9 Buffalo Soldiers and the Big Burn

Buffalo Soldiers and the Big Burn

Marco Seiferle-Valencia

Title: Forest Fire 1910 – Wallace [1910] Soldiers Camp

Date: 1910



Take a few minutes to just look at the image above.


What do you see in the image?

What questions do you have about what you see?

How does this connect to things you already know or are learning about?

Read the article that accompanied the image to learn more…


Source: https://www.lib.uidaho.edu/digital/bigburn/items/bigburn54.html

Context Given:

“Description: Image shows tents of a Soldiers Camp set up outside of Wallace, Idaho. Forest fire 1910.” This is part of the larger Big Burn Collection, from the website:
The spring of 1910 was ominously dry throughout Idaho, Washington, and Montana. In the Coeur d’Alene National Forest alone, U.S. Forest Service officials had been battling fires since early April. In July, a rainless electrical storm ignited even more blazes across the Northern Rockies. Bad as it was, conditions got worse.

On August 20, a “Palouser” wind whipped through the forests, creating an inferno now known as the Big Burn. The fires took the lives of nearly 90 people, leveled entire communities, burned almost 3 million acres of timber, and set US Forest Service fire policy for the next 6 decades.”

Expanded Context:

While many Idahoans are familiar with the Big Burn, it’s a lesser-known fact that Black soldiers stationed at Fort Wright in Spokane as part of the 25th Infantry played a key role in saving towns and suppressing and fighting the fire. While this image is not specifically marked as such, this picture likely shows so called “Buffalo Soldiers” from the 25th infantry stationed at Wallace, Idaho. Their heroic efforts saved not only the town of Avery, Idaho but their own lives when they became trapped after evacuating others and had to set a risky backfire to survive. In addition to the harrowing and life-threatening work, the men of the 25th infantry faced discrimination and bigotry, while also ultimately changing the minds and hearts of many Idahoans.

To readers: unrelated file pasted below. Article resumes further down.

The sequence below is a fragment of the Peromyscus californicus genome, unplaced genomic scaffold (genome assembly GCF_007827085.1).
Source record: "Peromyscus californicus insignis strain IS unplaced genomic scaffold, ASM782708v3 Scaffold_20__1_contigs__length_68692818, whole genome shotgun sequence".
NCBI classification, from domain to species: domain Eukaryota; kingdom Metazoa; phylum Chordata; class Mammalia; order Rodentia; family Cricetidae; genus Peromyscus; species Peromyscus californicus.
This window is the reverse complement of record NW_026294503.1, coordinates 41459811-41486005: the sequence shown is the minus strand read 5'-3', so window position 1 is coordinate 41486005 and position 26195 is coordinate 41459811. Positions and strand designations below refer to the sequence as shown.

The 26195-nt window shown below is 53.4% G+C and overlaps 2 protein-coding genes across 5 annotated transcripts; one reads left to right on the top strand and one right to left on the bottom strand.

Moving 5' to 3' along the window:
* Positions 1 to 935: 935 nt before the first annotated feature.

From 97.3KIRO NewsRadio:

There was plenty of heroism in fighting the 1910 fire, including the exploits of Forest Service Ranger Ed Pulaski, but John MacLean says the Black soldiers from Fort Wright stand out more than a century later for what they faced beyond just the danger from the fire.

“There’s a lot of anecdotal material – quotes from people afterwards – saying, ‘My whole view of the Negro race was entirely changed by these guys,’” MacLean said. “’They were white to the core’ was one of the things said, which is about as backhanded a compliment as you can get, but they meant it in a complimentary way.”

Residents of Avery and others went from being apprehensive to appreciative, MacLean says, expressing sentiments along the lines of “’they may have been Black, but there was no yellow there.’ They were very brave.”

Additional Resources:


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Buffalo Soldiers and the Big Burn Copyright © 2023 by Marco Seiferle-Valencia is licensed under a Creative Commons Attribution-NonCommercial-NoDerivatives 4.0 International License, except where otherwise noted.